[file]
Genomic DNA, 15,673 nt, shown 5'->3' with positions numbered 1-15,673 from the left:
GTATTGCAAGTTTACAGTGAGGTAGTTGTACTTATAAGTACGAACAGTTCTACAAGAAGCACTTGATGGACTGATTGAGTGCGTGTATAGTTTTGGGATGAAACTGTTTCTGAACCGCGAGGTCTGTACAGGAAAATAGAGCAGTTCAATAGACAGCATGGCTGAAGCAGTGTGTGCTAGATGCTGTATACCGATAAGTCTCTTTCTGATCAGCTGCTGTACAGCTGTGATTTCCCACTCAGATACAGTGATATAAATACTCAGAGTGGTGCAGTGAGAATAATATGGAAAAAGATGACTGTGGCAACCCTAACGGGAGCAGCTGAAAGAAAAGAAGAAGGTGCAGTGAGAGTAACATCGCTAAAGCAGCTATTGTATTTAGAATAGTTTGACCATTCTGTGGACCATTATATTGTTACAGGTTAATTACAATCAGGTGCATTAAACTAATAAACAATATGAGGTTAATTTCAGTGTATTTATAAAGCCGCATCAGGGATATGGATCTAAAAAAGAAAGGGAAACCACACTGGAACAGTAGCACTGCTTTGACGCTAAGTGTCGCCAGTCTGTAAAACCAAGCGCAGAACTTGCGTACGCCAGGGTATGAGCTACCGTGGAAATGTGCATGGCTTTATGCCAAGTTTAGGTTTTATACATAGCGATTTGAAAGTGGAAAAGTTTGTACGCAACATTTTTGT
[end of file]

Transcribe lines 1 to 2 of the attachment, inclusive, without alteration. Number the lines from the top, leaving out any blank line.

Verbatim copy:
Genomic DNA, 15,673 nt, shown 5'->3' with positions numbered 1-15,673 from the left:
GTATTGCAAGTTTACAGTGAGGTAGTTGTACTTATAAGTACGAACAGTTCTACAAGAAGCACTTGATGGACTGATTGAGTGCGTGTATAGTTTTGGGATGAAACTGTTTCTGAACCGCGAGGTCTGTACAGGAAAATAGAGCAGTTCAATAGACAGCATGGCTGAAGCAGTGTGTGCTAGATGCTGTATACCGATAAGTCTCTTTCTGATCAGCTGCTGTACAGCTGTGATTTCCCACTCAGATACAGTGATATAAATACTCAGAGTGGTGCAGTGAGAATAATATGGAAAAAGATGACTGTGGCAACCCTAACGGGAGCAGCTGAAAGAAAAGAAGAAGGTGCAGTGAGAGTAACATCGCTAAAGCAGCTATTGTATTTAGAATAGTTTGACCATTCTGTGGACCATTATATTGTTACAGGTTAATTACAATCAGGTGCATTAAACTAATAAACAATATGAGGTTAATTTCAGTGTATTTATAAAGCCGCATCAGGGATATGGATCTAAAAAAGAAAGGGAAACCACACTGGAACAGTAGCACTGCTTTGACGCTAAGTGTCGCCAGTCTGTAAAACCAAGCGCAGAACTTGCGTACGCCAGGGTATGAGCTACCGTGGAAATGTGCATGGCTTTATGCCAAGTTTAGGTTTTATACATAGCGATTTGAAAGTGGAAAAGTTTGTACGCAACATTTTTGT